… The ANC is embarking on a course of radical economic transformation. Seizure of private property is a common policy of totalitarian states. In 1951, Foreign Affairs observed that land reform was the principal feature of the Chinese Communist Party line since Mao Zedong rose to power. As in South Africa, the state framed the seizure of private land as a policy of redistribution for the sake of the oppressed masses.

… The hostility against white people in South Africa is becoming more pronounced. This month Malema targeted a dissenter from his parliamentary motion on farm expropriation, Democratic Alliance member Athol Trollip. Africa’s news24 reported that Malema declared to a packed arena his plans to remove Trollip because he “is a white man”. Malema said: “Go after a white man … we are starting with this whiteness. We are cutting the throat of whiteness.” That is the language of genocide.

Dutton recognises South Africa’s white farmers as persecuted. He believes they need help from a civilised nation. On both counts, the evidence supports his case.


Oriel, Jennifer. “Help for Famers against Hate.” The Australian. Monday, 19 March 2018.



3 thoughts on “Interview – Genocide Threat: South Africa Moves on White Farmers

  1. The country was heading for anarchy when I visited three years ago. The night before our arrival in Cape Town, Nobel Prize Winner F.W. De Klerk delivered a wonderful lecture to a crammed theatre aboard Queen Mary 2. He gave a us a retrospective on his dealings with Mandela and the transition of power. Then he warned of the corruption that was besetting the country under Zuma. If no one could touch him, then no one was going to get to sundry senior police, prosecutors and judges either. Then there were front page photographs of blacks murdering blacks in the instant case of a businessman from Mozambique about to have an attenuated dagger plunged into his heart because he was well, a businessman from Mozambique.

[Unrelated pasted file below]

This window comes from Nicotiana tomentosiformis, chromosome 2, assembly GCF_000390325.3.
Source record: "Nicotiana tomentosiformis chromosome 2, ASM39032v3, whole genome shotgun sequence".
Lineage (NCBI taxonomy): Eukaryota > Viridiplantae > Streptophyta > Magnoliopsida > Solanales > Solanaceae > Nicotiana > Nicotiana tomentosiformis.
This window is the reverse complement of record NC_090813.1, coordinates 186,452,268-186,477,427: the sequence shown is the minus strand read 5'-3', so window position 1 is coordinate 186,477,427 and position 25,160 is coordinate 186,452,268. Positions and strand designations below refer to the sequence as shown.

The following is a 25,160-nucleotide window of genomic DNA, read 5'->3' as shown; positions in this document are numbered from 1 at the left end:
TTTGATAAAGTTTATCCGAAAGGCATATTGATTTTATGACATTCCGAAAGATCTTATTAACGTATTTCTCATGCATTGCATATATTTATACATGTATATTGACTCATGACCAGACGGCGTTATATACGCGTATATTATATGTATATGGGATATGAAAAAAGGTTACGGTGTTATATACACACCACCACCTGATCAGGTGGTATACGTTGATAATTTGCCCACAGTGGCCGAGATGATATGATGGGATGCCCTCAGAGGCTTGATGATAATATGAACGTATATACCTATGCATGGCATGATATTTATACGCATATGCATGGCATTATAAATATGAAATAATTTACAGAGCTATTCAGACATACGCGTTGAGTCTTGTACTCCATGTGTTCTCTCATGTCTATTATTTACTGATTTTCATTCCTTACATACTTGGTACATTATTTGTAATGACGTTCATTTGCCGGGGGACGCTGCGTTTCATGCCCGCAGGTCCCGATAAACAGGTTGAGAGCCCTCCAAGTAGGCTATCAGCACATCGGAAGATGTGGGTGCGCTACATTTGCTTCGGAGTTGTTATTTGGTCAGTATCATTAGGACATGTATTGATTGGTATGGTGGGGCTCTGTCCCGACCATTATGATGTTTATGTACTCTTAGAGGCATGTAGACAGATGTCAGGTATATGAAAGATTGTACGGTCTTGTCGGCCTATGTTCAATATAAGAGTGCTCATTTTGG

Now for the Zimbabwe road and look out men, women and children once the “veterans” arrive at the gates of your farm, to plunder, murder, pillage and rape the evil whites.
    And in Australia we have a person called Nick McKim, a Greens Senator, who is happy to smear Peter Dutton as racist, leave those farmers and their families to a certain fate … in favour of opening up the gates of Australia to a wave of immigration from the Middle East and sub-Saharan Africa.

  2. Genocide must be stopped wherever it is happening in the world including South Africa, Myanmar and other trouble spots. Australia has an obligation to defend the human rights of all citizens and communities that need it. As member of the UN Human Rights Council we have a unique opportunity to stand up against abuse and genocide in all its forms without fear.

  3. As you so often are, Jennifer, you are entirely right.
    Having come from Zimbabwe, I am all too familiar with the darkness that emerges from Africa.
    The wave of self-deprecating socialism that came out of the 1950s and 60s, that saw Britain, Portugal, France and Belgium (to name a few) abandon their colonies to ideologies that would rip the heart out of any civilising efforts of previous decades, is only now becoming fully apparent. The Left is nevertheless still in denial.
    The irony is that we have seen muted versions of this, when social workers, speaking dissension, got in amongst our Aboriginal communities; and instead of aid, have used welfare as a means to cripple the Aboriginals’ ability to stand up for themselves and develop any sense of self respect.